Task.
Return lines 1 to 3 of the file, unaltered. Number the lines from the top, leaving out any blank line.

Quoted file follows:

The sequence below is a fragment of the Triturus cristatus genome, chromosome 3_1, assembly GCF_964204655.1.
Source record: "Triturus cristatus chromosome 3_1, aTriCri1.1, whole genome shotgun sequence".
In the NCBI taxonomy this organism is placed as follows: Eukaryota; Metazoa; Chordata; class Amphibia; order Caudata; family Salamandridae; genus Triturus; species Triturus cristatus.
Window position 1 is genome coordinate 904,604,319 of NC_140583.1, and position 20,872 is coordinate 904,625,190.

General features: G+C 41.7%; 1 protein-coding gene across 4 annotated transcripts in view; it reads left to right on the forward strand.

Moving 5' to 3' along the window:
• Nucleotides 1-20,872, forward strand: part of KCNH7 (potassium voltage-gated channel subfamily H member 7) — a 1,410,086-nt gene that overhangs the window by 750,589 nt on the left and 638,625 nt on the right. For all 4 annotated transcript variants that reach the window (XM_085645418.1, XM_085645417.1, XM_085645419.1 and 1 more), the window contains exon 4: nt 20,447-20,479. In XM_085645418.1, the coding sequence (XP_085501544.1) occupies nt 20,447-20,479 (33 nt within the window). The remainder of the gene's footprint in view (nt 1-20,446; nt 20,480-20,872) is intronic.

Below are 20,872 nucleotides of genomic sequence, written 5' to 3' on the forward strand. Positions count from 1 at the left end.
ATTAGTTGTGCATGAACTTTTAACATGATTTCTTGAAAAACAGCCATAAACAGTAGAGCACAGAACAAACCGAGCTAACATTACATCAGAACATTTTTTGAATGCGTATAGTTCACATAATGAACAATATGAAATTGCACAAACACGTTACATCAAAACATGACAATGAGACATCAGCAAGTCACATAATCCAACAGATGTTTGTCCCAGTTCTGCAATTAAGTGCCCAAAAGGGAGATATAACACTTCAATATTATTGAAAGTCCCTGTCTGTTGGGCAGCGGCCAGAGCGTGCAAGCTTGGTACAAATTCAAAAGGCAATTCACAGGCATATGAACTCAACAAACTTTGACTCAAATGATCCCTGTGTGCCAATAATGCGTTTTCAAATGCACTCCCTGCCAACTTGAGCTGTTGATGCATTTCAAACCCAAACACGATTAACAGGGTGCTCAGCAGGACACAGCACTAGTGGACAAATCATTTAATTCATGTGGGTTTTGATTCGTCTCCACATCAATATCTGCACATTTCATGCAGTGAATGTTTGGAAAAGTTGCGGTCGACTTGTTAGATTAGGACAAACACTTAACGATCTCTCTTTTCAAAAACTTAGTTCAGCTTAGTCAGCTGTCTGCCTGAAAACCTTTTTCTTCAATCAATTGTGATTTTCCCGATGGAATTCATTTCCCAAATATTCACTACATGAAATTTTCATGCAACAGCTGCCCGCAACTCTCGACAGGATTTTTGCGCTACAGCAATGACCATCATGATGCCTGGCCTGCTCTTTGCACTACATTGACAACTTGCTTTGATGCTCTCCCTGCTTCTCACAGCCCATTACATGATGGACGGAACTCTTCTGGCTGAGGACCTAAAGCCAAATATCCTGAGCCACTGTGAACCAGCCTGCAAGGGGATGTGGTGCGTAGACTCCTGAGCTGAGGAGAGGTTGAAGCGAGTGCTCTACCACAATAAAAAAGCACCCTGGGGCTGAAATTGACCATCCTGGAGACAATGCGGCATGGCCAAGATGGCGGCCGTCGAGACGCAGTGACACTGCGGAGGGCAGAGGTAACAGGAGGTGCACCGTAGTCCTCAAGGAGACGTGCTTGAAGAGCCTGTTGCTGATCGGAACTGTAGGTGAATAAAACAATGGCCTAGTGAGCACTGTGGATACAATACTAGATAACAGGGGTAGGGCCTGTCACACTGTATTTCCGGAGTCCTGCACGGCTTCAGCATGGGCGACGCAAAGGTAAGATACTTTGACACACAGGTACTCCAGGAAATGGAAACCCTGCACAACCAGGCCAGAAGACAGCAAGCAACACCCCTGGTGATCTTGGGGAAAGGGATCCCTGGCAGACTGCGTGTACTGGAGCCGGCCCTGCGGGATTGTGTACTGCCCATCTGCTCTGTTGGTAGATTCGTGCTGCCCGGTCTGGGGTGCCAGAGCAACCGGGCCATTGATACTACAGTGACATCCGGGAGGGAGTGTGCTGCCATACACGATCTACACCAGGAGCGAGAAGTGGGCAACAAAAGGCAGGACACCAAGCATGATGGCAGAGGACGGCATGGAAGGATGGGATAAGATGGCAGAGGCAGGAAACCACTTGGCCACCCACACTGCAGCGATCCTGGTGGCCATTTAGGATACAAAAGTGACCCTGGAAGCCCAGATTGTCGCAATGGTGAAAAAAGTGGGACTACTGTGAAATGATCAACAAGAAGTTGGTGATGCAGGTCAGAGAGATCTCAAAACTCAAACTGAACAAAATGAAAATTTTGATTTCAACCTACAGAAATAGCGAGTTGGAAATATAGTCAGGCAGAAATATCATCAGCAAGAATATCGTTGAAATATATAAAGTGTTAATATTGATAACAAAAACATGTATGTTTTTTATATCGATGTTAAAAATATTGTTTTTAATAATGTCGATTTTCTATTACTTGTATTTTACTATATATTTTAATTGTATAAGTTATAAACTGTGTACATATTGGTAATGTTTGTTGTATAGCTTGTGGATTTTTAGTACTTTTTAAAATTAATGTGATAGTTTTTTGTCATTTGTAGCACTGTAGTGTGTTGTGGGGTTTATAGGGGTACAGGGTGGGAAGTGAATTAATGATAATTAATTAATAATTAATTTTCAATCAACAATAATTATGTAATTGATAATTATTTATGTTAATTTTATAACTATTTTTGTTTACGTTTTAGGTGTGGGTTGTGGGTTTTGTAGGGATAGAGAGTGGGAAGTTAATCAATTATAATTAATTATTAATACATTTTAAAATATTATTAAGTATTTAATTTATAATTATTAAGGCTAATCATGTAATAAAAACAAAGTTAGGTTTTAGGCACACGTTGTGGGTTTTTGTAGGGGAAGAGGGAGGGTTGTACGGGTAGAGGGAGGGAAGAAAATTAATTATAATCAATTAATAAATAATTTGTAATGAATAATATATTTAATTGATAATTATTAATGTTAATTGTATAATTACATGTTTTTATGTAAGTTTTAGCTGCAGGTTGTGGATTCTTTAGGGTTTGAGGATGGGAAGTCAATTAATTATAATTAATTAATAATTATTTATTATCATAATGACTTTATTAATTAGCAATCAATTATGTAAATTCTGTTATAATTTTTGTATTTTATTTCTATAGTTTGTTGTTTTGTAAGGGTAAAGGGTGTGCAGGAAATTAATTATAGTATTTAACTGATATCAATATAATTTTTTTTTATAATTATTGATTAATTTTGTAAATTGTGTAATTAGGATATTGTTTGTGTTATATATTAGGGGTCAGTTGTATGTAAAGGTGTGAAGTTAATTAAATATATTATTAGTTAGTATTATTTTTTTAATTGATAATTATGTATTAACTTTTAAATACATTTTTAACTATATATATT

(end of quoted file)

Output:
The sequence below is a fragment of the Triturus cristatus genome, chromosome 3_1, assembly GCF_964204655.1.
Source record: "Triturus cristatus chromosome 3_1, aTriCri1.1, whole genome shotgun sequence".
In the NCBI taxonomy this organism is placed as follows: Eukaryota; Metazoa; Chordata; class Amphibia; order Caudata; family Salamandridae; genus Triturus; species Triturus cristatus.